Tuesday, February 8, 2011
George Wythe has closed its "The Jefferson Degree™ doctoral program" to new applicants (ht: Bipolar Attorney).
Recipients of this degree hold themselves up as having a doctorate in constitutional law. However, the latest person to get this "Doctorate in Constitutional Law" wrote (I assume it was written) a dissertation on 19th-century literature, with a focus on The Scarlet Letter.
I don't quite see the connection between Hawthorne and constitutional law. But then again, we're talking about George Wythe College here.
From the GW newsletter:
The Statesman: What was the purpose and focus of your dissertation?
Dr. Elizabeth Smailes: My dissertation focuses on symbolism as an independent literary theory. While reading classics I came to realize that each author has an intention for their book and there are certain books (many of them written in the 19th century), in which the author’s intention is communicated through symbol. Without this knowledge the reader is missing 90% of what some authors are trying to say. Once I recognized this, it was my role as a statesman to help readers bridge this gap in understanding. My dissertation focuses on teaching the art of reading symbolically and gives the reader a symbolic study of The Scarlet Letter, which I propose is the mother of all symbolic novels. After completing this guided exercise you will read differently.
Dr. Elizabeth Smailes received her Doctorate of Philosophy, Constitutional Law, also known as the “Thomas Jefferson Degree,” at the Commencement Ceremonies in October. She is currently the mentor of a lucky group of GW Freshmen, whom she is guiding through great books such as Tolstoy’s Resurrection, Hamilton, Madison, and Jay’s The Federalist, and Tocqueville’s Democracy in America. Dr. Smailes’ students love her energy and her ability to help them see their individual strengths and weaknesses. They especially enjoy the debates and intense discussions that the class engages in as she challenges preconceived perceptions and paradigms. She resides in Cedar City, Utah with her husband Joe.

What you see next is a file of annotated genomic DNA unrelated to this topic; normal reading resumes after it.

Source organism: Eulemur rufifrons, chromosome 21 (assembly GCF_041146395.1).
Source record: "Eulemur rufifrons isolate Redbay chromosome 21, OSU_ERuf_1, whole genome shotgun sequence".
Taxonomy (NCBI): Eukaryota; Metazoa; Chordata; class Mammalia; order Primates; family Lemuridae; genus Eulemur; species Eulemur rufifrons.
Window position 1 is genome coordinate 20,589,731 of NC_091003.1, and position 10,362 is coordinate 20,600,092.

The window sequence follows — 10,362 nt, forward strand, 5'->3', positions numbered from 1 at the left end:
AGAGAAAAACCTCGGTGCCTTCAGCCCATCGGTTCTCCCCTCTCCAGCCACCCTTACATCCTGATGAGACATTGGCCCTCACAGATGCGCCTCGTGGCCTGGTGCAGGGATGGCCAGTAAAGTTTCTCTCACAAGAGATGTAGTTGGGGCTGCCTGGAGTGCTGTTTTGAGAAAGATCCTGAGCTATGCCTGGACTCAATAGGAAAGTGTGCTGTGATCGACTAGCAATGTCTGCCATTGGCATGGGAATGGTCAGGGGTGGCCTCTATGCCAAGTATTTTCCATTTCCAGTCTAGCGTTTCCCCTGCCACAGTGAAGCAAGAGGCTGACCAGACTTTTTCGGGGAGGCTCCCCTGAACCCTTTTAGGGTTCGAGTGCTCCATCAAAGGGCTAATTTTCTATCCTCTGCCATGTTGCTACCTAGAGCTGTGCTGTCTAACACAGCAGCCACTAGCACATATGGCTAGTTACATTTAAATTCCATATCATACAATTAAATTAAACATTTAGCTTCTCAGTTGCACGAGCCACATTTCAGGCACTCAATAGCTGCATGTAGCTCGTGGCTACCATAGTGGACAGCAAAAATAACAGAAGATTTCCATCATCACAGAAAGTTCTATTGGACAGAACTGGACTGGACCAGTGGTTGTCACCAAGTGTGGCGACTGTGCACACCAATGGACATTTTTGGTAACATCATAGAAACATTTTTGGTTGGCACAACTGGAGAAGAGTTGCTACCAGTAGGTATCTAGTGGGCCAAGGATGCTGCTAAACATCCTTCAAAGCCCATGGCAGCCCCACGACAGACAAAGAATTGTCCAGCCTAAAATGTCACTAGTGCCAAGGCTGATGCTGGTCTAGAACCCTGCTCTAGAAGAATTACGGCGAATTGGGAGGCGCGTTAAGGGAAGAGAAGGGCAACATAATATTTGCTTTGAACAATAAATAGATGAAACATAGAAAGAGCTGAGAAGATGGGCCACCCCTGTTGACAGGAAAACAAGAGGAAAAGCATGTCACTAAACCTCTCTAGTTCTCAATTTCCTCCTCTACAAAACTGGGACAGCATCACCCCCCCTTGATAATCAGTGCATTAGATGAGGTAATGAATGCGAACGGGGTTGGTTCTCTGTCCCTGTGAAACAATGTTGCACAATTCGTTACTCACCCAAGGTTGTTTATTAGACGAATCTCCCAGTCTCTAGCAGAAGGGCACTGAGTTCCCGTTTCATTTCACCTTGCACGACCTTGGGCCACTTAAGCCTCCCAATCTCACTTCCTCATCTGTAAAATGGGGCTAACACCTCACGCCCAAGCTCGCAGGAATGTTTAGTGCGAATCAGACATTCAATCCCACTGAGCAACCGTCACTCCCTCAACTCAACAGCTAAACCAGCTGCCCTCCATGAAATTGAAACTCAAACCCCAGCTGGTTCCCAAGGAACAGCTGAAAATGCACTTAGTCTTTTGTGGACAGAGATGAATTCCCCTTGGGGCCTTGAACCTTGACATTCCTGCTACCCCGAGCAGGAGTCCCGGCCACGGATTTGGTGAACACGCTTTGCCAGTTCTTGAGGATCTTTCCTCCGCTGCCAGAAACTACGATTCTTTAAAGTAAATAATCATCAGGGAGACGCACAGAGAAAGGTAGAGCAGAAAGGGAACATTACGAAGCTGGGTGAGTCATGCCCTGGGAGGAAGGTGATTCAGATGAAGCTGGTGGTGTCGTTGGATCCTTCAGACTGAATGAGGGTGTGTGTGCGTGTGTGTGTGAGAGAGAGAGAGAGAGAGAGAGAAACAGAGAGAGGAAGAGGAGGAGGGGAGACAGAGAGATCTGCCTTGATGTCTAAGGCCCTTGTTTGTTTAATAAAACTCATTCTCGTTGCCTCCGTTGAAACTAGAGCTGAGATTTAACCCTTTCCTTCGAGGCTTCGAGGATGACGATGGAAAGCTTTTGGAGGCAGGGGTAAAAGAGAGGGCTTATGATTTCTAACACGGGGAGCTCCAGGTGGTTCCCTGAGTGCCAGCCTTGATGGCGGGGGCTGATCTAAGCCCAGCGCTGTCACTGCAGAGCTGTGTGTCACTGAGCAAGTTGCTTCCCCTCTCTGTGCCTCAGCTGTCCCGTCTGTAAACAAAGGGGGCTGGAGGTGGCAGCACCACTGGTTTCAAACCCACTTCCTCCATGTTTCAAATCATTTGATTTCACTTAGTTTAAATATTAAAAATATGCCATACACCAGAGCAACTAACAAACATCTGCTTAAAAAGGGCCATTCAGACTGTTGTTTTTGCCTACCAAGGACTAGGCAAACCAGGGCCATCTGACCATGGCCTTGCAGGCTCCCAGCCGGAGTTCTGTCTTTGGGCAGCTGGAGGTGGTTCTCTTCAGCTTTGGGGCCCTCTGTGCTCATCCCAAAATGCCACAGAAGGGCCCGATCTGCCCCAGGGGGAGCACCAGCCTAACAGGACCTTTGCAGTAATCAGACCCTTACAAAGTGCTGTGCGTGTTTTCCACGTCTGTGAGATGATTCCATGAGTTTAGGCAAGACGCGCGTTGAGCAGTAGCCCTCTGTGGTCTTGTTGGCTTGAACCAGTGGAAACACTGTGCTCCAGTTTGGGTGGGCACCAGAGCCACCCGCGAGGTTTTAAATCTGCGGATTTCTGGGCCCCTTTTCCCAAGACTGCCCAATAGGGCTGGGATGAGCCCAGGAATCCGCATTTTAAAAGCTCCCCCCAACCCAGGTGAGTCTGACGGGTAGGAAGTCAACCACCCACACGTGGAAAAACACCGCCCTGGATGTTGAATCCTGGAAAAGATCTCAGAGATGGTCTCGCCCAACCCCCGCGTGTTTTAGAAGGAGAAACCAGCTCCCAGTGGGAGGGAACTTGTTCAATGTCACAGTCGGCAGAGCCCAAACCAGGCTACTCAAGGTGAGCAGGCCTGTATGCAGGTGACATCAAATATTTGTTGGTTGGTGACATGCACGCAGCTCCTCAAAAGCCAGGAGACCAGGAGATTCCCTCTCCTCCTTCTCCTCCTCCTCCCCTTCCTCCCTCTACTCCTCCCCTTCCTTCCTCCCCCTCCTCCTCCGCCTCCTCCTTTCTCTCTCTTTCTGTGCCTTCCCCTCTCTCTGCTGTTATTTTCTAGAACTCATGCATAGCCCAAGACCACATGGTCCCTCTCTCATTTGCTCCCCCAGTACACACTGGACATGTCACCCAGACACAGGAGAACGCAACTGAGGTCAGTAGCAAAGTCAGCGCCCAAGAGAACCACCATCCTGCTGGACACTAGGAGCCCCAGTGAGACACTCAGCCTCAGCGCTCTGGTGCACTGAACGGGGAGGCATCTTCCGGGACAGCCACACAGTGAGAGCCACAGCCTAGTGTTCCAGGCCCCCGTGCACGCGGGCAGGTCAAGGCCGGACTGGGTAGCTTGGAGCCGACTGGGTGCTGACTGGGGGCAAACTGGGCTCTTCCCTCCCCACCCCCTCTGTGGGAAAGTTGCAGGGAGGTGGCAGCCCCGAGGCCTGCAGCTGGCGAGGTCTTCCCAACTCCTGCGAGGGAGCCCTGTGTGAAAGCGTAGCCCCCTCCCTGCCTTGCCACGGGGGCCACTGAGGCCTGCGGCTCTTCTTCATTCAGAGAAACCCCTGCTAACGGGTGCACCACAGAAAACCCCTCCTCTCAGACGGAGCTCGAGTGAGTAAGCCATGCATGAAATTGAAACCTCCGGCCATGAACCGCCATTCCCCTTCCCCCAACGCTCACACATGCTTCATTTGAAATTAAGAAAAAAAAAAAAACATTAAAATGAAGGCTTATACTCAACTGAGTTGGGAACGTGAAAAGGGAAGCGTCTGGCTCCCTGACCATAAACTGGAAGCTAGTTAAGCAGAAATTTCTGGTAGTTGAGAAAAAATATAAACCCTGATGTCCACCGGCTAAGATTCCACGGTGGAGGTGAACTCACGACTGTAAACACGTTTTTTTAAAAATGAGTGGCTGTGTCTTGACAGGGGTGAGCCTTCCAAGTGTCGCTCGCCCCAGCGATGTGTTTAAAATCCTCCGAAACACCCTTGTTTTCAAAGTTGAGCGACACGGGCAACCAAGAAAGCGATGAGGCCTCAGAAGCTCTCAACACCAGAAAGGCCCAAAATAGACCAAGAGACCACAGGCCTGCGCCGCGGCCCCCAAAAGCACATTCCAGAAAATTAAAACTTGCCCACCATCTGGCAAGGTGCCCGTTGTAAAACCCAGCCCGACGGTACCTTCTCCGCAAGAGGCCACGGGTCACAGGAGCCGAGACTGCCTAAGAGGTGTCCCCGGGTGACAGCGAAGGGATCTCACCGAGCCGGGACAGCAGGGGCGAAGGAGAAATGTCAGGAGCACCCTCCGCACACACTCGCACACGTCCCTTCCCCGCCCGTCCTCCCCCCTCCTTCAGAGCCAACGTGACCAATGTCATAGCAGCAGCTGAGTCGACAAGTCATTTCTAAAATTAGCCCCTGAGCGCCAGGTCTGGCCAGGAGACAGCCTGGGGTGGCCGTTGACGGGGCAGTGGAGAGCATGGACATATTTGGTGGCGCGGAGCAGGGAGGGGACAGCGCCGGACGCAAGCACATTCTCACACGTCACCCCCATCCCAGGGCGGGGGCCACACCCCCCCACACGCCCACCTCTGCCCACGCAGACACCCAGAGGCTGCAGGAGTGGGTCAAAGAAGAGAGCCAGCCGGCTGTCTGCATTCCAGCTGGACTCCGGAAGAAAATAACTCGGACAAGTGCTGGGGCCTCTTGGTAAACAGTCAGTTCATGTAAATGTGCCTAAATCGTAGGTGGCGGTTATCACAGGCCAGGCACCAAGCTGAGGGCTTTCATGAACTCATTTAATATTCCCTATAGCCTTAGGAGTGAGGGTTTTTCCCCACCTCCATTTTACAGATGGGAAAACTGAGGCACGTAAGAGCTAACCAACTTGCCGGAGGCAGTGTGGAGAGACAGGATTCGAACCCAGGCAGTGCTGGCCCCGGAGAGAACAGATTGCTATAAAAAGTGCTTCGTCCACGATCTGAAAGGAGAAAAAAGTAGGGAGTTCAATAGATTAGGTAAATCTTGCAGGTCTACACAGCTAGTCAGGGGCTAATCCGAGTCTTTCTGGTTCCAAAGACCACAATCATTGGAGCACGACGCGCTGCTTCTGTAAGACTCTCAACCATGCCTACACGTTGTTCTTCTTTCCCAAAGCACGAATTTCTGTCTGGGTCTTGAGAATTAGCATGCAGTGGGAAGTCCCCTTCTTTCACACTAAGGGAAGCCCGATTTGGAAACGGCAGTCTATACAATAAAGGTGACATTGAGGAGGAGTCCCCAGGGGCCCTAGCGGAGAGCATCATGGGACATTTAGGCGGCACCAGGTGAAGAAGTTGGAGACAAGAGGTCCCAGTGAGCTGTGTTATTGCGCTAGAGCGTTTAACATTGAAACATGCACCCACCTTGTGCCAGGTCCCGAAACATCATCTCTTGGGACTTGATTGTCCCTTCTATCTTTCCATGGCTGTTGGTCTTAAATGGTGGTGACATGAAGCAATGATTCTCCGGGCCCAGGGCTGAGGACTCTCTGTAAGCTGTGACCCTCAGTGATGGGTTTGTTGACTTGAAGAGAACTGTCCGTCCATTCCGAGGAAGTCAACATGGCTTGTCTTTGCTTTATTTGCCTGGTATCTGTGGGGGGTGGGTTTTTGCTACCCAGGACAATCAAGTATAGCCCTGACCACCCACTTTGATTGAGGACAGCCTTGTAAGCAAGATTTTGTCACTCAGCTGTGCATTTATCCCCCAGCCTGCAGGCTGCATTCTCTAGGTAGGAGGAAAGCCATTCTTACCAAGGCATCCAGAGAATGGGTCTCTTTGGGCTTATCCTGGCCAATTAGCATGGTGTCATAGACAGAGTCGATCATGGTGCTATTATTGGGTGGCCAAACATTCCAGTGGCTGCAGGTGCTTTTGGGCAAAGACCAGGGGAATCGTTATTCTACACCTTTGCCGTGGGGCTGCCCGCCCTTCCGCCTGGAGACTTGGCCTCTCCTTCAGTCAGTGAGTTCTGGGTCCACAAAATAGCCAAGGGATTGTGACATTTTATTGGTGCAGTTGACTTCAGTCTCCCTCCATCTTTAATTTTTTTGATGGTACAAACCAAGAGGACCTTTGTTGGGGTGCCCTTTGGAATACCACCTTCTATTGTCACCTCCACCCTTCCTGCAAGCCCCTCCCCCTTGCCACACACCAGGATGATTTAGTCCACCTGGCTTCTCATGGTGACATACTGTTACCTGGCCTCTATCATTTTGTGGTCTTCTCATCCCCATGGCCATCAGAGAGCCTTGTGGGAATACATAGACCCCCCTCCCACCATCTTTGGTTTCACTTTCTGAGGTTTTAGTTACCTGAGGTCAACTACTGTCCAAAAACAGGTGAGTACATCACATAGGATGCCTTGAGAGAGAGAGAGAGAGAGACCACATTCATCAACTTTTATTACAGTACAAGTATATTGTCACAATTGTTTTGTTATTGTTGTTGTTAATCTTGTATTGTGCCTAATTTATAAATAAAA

Found the dissertation!
Seriously, knowledge of Scarlet Letter symbolism should be a litmus test for any future SCOTUS nominee. We certainly can't have anyone sitting on the bench without a thorough knowledge of this vital niche of constitutional law. I'm sure both sides of the aisle will agree. :)